The Costs and Benefits of Affordable Housing: A Partial Solution to the Conflict of Competing Goods
In this Article, I extend a prior inquiry into the costs borne by society due to the lack of enough decent, affordable housing units. I previously outlined those costs and suggested a combination of public cost savings and public and private benefits that would accrue by providing that housing. I posited that the savings and benefits, in the aggregate, could at least substantially offset the costs and might even exceed them. If that is so, I queried, why has society not produced the needed units? In answering that question, I offered several possible responses: inadequate resources, racism, and public choice opposition.
In this Article, I examine the lack of resources in the context of what I have called “the conflict of competing goods.” This conflict arises when there are a variety of public goods to be obtained but insufficient resources to maximize them all. The questions then are how does society choose among them and how ought it do so? I attempt to answer these questions by reverting to a form of evaluation espoused by economists and certain politicians—Cost-Benefit Analysis (CBA).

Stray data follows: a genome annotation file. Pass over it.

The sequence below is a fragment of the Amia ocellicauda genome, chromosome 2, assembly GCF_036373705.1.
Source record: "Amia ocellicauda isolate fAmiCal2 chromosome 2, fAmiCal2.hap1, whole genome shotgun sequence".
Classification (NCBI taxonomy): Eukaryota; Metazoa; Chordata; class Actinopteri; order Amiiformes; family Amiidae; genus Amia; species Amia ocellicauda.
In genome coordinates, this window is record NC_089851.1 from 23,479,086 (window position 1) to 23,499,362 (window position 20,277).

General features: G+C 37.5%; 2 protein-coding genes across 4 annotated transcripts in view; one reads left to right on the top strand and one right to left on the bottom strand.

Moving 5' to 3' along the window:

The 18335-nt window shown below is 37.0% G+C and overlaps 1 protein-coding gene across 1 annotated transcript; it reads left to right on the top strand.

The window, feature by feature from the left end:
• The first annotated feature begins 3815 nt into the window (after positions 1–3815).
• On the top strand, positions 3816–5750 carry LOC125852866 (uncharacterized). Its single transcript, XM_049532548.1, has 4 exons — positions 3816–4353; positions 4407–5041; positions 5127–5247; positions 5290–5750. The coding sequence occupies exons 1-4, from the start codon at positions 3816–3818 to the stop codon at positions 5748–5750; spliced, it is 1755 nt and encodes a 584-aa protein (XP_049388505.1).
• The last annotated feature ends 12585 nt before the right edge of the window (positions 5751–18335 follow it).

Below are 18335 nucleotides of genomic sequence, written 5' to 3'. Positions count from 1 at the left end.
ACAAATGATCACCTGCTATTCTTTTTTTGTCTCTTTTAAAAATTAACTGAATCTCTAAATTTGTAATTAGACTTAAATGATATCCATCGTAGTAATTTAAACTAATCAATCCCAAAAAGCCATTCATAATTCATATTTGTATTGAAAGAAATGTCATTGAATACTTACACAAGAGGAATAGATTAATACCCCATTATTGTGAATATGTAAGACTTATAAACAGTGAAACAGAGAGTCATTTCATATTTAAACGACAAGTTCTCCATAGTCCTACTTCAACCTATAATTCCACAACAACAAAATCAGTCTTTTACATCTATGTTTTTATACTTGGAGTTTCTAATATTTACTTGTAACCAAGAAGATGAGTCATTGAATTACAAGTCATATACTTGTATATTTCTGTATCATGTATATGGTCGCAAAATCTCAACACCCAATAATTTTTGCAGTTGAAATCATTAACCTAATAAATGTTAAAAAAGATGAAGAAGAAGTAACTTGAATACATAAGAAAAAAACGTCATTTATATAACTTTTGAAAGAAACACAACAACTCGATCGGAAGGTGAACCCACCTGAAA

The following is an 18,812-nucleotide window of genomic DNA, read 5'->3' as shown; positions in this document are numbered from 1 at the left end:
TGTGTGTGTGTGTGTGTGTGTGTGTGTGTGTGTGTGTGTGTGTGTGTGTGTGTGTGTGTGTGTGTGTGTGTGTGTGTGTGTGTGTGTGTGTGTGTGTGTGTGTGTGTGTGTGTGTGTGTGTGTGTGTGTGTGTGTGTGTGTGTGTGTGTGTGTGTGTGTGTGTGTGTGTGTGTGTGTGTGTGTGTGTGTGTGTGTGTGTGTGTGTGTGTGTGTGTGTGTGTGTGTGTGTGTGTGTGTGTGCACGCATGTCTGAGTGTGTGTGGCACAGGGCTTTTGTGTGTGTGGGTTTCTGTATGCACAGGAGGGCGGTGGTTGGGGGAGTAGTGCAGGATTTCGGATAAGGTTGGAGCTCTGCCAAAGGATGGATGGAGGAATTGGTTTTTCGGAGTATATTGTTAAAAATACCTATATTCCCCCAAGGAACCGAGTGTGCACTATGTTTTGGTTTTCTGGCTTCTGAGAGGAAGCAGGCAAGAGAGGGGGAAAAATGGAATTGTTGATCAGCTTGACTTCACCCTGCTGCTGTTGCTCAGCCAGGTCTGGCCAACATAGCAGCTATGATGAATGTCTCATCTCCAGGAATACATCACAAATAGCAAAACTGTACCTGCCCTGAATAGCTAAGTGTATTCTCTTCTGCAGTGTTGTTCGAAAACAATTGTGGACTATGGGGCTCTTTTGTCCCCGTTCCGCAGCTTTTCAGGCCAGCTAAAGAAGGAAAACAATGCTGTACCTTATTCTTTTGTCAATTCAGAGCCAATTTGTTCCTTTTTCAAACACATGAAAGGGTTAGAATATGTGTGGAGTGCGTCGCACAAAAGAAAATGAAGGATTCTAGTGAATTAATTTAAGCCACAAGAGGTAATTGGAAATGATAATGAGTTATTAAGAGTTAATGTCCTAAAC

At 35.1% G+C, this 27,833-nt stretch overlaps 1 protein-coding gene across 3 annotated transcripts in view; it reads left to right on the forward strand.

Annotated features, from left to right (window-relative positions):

While I do not accept CBA as the appropriate model for many types of evaluations, I use it here to support an argument that society should provide more affordable housing units. I attempt to identify the costs of the absence of such housing in relation to the benefits of providing it in an effort to enhance the other arguments—morality, equity, etc.—that underlie my own view of the problem. Thus, if the hypothesis is correct—that affordable housing can, essentially, pay for itself, the conflict of competing goods can be substantially, although not entirely, reduced.
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